Photo: Lucas Noonan/Premier Boxing Champions
Nearly every time the son of a wildly successful world champion enters the boxing ring, he is inevitably bombarded with unreal expectations and unfair criticism. His every move is put under the microscope, and these legends’ sons never live up to the hope and the hype.
Julio Cesar Chavez Jr., who fights Saturday night in El Paso, Texas, knows all about the burden of being a former great’s son. So, too, does Ronald Hearns, Shane Mosley Jr., Antonio Tarver Jr. and Corey Spinks. So did Hector Camacho Jr. and Marvis Frazier. The long list of brothers, cousins and nephews has been equally blasted with cynicism: just ask every Bobby Pacquiao, Buddy Baer, Daniel Judah, Salvador Sanchez II and Rogelio Vargas about the unbearable pressure which fans and media pile upon them.
For some reason, Alejandro Gonzalez Jr. hasn’t had to endure as much of that additional load thus far in his career. The son of Mexican legend “Cobrita” Gonzalez, young Alejandro has quietly amassed a solid 25-1-2 record with 15 knockouts. His father captured the WBC featherweight title in 1995 and defended it a few times before losing to Manuel Medina. In the end, he had a stellar career as a prizefighter.
Maybe it’s because pops wasn’t as much of a Mexican deity as Julio Cesar Chavez or Salvador Sanchez. Maybe it’s because the elder “Cobrita” never quite reached superstar status. Regardless, Gonzalez Jr. continues to plug away and beat up virtually every man placed in front of him.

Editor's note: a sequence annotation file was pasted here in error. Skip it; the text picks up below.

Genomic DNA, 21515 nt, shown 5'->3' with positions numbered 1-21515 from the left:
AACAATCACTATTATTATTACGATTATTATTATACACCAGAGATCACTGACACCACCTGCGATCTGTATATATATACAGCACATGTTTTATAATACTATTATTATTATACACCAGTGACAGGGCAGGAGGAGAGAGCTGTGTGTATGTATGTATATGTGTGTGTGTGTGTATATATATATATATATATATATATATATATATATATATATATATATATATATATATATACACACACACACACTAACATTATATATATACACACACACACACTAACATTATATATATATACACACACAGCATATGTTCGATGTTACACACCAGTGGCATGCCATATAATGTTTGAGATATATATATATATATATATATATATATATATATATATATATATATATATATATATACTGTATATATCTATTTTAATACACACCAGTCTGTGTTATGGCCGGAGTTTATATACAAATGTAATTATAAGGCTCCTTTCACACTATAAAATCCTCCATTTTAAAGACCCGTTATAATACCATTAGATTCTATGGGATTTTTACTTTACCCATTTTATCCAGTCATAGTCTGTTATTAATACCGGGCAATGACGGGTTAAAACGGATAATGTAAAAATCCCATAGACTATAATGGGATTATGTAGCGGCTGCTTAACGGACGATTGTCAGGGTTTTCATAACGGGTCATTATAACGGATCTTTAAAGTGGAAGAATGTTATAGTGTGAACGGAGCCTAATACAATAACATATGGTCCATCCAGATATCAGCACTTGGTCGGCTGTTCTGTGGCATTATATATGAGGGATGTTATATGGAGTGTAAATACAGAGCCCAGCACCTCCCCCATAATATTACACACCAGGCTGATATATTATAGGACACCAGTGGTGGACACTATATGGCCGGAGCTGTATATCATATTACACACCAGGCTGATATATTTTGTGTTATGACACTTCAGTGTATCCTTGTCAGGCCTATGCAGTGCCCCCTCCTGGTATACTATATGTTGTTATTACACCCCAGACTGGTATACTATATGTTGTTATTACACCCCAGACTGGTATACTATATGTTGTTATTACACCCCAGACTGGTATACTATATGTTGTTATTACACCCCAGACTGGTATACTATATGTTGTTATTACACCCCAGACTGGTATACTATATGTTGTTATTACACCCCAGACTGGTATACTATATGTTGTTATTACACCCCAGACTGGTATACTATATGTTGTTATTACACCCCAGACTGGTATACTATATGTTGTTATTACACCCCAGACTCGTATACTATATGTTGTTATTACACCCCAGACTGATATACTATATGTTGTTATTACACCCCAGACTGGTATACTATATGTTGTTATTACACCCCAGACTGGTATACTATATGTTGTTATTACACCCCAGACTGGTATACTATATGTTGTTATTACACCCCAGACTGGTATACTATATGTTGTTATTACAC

Tomorrow afternoon, in the main event of the Premier Boxing Champions’ PBC on CBS card, Gonzalez Jr. is set to fight for a world championship for the first time. Usually there would be a media frenzy surrounding him because of that, but, at least in the U.S., all the focus is on his opponent, Carl Frampton. The Belfast native currently holds the IBF super bantamweight title and is expected by most to walk through Gonzalez Jr. en route to a huge fight against Leo Santa Cruz, Scott Quigg or Guillermo Rigondeaux. Gonzalez Jr. is supposed to be a showcase fighter for “The Jackal,” and that’s just the way Gonzalez Jr. wants it.
“I love being in the underdog role, because every time I’ve been in the underdog role, I’ve come out with the victory,” Gonzalez Jr. said this week at a press conference. “I not only win, but I get the knockout. I love everything being against me.”
Gonzalez Jr. understands how good Frampton is and understands the hype surrounding him. But he knows the Irishman isn’t perfect and thinks he can exploit his mistakes.
“I know that he’s a great fighter with a lot of experience and a hard-hitting punch, but nothing that I can’t handle,” Gonzalez Jr. said. “Frampton is a very intelligent fighter who hits hard. He’s too aggressive sometimes because in boxing you have to be more intelligent and try not to get hit.”
Frampton likes to bring the fight to his foes, and that is an element of the game Gonzalez Jr. embraces. Gonzalez Jr. said by his very nature he’s willing to engage in a war if he needs to, that if Frampton wants to trade, Gonzalez Jr. will gladly oblige.
“I’m Mexican, so I like aggression too,” he declared. “It’s going to be a war. I want that title and I know he’s not just going to give it to me. I have to go get it.”
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